Tá a fhios agam go bhfuil baill Chlub Drámaíocta na scoile ar aon intinn maidir le chumhacht na reitirice. I mian liom an deis seo a thapú comhghairdeas a dhéanamh leis an Chlub as ucht an chéad áit ag Féile Drámaíocht Uile-Éireann don dráma is fearr i nGaeilge a bhuachain anuraidh lena léiriú dár teideal ‘Aghaidh fidil,’. Molaim sibh as ucht béime a leagadh, ar bheallach chomh ealaíonta agus chomh láidir, ar an tionchar uafásach a bhíonn ag cibearbhulaíocht ar shaolta dhaoine óga.
[This awareness of the power of language is, I know, shared by the members of the school’s Drama Club. May I seize this opportunity to congratulate the Club for their production entitled ‘Aghaidh fidil, which won the prize for best play in the Irish language at the All-Ireland Drama Festival last year. I commend you for managing to highlight in such compelling artistic form the devastating impact that cyber bullying can have on the lives of young people.]
Of course there are many more activities, and a profusion of other talents being tempered in Mount Sackville – not least in the school’s two choirs and on its sports’ fields. Past pupil Virgina Kerr, for example, who is currently one of Ireland’s most distinguished sopranos, readily acknowledges how her love for music was nurtured during her time at Mount Sackville.
As for the students’ achievements in sports, from rowing to basketball and cross-country, it would take time to list them all.
I was delighted to learn that your school has just been awarded the “Active School” flag by the Department of Education, in recognition of its promotion of physical activity and its emphasis on a beneficial balance between the activities of the body and those of the mind.
Finally, Mount Sackville is unique in that it challenges students to engage with the injustices at play in the world and to develop an awareness of and concern for the most vulnerable both at home and abroad.
I understand that last year, the students focused their fundraising efforts on the Haiti school project undertaken by “Thinking Development,” a post-disaster reconstruction NGO set up by Linda O’Halloran, a former pupil of Mount Sackville. This complemented the major fundraising conducted by the Sisters of Cluny, who managed to raise 1 million euro to rebuild the Congregation’s schools, destroyed in Haiti’s 2010 earthquake.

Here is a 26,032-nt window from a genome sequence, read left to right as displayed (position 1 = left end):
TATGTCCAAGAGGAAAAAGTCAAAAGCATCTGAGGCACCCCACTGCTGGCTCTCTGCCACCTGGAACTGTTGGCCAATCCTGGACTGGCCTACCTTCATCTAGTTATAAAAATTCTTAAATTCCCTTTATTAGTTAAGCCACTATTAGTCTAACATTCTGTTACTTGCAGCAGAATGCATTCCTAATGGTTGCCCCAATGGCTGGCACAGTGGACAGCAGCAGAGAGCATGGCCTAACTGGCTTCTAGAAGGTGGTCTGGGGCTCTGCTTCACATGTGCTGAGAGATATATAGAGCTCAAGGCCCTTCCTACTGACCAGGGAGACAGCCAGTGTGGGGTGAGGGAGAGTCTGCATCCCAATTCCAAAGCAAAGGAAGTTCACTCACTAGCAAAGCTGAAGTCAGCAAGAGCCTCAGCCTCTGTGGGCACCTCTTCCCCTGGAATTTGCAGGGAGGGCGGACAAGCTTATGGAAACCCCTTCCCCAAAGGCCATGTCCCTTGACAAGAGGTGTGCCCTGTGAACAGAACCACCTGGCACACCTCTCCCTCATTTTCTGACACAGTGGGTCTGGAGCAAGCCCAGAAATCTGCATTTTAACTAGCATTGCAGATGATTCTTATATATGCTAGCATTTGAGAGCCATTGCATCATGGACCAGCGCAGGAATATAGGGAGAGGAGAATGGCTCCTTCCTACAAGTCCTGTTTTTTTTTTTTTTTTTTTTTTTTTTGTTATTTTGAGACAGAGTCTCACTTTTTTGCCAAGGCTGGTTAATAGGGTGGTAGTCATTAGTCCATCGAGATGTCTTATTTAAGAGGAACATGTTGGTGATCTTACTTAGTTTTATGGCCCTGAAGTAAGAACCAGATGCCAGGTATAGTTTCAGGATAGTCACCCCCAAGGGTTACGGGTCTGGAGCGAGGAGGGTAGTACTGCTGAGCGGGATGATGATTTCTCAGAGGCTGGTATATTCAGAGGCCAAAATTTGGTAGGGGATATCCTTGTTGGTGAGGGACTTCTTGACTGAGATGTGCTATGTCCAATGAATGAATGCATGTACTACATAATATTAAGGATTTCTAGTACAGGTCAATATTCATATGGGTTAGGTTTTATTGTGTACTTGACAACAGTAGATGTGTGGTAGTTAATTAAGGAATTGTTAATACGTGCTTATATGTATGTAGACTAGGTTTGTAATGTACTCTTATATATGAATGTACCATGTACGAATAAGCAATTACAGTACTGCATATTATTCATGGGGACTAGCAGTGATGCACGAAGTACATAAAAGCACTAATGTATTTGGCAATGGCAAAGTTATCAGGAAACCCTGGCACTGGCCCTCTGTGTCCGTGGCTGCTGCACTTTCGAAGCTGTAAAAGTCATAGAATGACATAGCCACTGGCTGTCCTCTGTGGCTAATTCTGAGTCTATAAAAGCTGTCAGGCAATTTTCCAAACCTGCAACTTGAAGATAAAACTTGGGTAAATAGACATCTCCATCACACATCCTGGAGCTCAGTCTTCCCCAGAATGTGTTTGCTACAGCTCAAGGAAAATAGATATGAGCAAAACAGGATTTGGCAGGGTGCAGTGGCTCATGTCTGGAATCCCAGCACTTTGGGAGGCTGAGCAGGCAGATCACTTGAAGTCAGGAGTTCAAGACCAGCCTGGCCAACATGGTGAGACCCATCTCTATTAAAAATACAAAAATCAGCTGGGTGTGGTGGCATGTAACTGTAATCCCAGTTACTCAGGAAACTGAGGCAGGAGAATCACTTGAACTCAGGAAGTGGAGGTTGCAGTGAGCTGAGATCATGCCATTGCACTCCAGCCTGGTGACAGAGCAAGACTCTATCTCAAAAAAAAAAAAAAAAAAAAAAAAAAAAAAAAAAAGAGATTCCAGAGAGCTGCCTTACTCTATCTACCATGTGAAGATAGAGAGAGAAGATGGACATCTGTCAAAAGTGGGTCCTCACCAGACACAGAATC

This year, your emphasis is on Sierra Leone, and in particular on the training of teachers in that country. I know that your “Project 150” is well underway, having been presented to the Parents’ Association last week. I commend the transition year students who have worked on compiling resources for the teaching of science, an important building block in this project.
May I salute the two Sisters who are here with us from Sierra Leone and who will be going back there later this year. May I also take this opportunity to acknowledge all the Sisters in attendance this morning, who spent their lives working alongside communities in Africa and the West Indies. During our recent visit to Africa, my wife Sabina and I have seen at first-hand the impressive work carried out by Irish missionaries and nuns on the continent, and, as President of Ireland, I thank you very warmly for your service.
Mar fhocal scoir, I wish to congratulate all the teachers and staff of Mount Sackville for their commitment to fully nurture and support all of the girls in their care so that they may grow and flourish. When I look around me this morning, when I see this school thriving with over 630 girls, when I witness the vibrant academic and spiritual environment you offer them – it is clear to me that the principles that guided Anne Marie Javouhey’s work are alive and well.
I thank you all, once again, for inviting me to be part of your 150th anniversary celebrations. I have no doubt that all of you who study and who teach here will continue, in the years ahead, to make this institution the happy and productive learning community that it so clearly is.
Is iontach an obair atá ar siúl agaibh. Go raibh maith agaibh go léir.
 These schools provide free classes for poor students, including evening classes for those children who work in the day.